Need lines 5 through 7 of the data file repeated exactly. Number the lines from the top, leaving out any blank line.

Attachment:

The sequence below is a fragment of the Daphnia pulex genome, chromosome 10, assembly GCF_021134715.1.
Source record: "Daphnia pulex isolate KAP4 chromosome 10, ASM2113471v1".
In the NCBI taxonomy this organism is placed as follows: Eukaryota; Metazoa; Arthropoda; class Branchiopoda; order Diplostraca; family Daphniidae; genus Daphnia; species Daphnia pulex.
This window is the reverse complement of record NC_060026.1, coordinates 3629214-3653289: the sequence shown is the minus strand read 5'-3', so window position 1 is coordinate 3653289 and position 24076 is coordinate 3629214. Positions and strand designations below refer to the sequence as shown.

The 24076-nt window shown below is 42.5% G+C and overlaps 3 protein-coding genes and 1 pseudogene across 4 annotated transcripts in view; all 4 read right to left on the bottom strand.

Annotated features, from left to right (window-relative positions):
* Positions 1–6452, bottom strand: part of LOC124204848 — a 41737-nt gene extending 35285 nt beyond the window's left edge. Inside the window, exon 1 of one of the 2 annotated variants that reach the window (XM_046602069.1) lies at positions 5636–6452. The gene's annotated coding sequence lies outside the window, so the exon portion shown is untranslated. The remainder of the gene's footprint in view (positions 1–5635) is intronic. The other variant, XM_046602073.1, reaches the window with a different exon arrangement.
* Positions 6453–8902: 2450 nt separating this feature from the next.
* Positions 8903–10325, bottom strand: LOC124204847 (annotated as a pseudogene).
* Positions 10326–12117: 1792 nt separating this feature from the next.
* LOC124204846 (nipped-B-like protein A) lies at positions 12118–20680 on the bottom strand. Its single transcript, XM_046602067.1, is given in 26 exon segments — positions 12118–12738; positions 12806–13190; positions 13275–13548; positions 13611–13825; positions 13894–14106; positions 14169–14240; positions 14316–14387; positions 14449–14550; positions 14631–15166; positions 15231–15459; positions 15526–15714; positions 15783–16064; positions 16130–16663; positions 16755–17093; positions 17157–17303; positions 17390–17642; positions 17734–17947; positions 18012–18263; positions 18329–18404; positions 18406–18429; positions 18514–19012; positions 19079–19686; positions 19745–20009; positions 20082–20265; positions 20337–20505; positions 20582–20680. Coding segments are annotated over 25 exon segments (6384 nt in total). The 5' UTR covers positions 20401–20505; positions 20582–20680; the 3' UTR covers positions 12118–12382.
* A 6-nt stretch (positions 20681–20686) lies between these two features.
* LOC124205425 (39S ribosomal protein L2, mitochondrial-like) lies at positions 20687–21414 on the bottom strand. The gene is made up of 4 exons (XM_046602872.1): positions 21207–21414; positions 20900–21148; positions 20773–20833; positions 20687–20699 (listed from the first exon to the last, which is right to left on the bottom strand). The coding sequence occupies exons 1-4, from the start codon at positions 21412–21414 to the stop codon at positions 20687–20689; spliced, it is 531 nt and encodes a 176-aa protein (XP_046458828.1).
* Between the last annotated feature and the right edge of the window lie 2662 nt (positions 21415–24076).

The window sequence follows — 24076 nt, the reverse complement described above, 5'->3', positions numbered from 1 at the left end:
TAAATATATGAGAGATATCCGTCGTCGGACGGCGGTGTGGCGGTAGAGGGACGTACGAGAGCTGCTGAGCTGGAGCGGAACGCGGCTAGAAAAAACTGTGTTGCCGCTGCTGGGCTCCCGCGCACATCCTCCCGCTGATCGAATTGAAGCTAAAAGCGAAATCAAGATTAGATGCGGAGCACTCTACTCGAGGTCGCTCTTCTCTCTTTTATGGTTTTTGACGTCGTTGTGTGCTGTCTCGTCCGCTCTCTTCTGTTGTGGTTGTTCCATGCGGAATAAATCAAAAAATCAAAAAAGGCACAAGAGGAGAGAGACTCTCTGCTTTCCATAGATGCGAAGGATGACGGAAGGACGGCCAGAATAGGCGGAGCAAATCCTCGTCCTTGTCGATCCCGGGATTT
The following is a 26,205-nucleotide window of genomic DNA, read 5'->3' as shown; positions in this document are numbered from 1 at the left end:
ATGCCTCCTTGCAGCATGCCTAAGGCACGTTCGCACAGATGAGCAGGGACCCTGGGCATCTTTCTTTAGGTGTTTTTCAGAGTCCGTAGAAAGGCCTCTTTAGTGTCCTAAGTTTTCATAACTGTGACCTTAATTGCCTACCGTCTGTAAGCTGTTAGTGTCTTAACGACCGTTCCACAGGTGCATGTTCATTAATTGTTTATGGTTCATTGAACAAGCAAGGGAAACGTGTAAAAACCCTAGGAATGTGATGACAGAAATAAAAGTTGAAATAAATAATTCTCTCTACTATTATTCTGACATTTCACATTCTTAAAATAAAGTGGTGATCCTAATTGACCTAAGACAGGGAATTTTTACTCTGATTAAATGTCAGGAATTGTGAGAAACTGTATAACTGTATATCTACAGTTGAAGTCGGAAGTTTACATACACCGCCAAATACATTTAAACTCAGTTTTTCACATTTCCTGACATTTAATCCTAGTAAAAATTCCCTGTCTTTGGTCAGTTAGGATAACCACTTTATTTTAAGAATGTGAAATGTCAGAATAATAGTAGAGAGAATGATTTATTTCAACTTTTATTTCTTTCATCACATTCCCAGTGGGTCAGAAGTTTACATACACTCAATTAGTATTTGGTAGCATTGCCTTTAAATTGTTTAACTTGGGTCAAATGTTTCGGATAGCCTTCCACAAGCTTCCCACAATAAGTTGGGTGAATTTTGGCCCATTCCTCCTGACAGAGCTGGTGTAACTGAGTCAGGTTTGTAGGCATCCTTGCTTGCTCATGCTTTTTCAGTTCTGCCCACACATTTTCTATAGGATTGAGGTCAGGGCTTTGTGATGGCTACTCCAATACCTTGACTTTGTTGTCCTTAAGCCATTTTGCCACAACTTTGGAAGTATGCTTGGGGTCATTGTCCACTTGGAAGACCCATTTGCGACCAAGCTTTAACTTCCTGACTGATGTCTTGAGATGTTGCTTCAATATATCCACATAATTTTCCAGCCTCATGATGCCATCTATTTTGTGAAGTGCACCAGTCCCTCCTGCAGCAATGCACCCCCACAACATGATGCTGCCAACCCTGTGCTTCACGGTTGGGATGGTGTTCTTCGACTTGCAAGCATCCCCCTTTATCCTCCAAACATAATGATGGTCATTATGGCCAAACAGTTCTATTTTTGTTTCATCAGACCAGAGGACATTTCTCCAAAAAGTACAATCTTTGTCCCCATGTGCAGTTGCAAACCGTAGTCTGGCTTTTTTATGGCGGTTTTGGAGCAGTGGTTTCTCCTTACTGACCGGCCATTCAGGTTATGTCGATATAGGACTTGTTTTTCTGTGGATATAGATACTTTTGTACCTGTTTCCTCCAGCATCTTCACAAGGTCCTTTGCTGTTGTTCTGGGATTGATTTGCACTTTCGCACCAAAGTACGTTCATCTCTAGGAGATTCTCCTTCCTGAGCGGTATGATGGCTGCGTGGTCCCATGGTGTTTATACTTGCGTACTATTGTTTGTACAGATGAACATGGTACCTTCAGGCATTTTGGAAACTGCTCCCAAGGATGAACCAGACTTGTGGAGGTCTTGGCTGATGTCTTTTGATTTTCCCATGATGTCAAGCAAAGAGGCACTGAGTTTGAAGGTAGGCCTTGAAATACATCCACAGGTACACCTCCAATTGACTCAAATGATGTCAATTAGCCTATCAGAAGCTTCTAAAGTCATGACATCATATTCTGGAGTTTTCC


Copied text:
The 24076-nt window shown below is 42.5% G+C and overlaps 3 protein-coding genes and 1 pseudogene across 4 annotated transcripts in view; all 4 read right to left on the bottom strand.

Annotated features, from left to right (window-relative positions):
* Positions 1–6452, bottom strand: part of LOC124204848 — a 41737-nt gene extending 35285 nt beyond the window's left edge. Inside the window, exon 1 of one of the 2 annotated variants that reach the window (XM_046602069.1) lies at positions 5636–6452. The gene's annotated coding sequence lies outside the window, so the exon portion shown is untranslated. The remainder of the gene's footprint in view (positions 1–5635) is intronic. The other variant, XM_046602073.1, reaches the window with a different exon arrangement.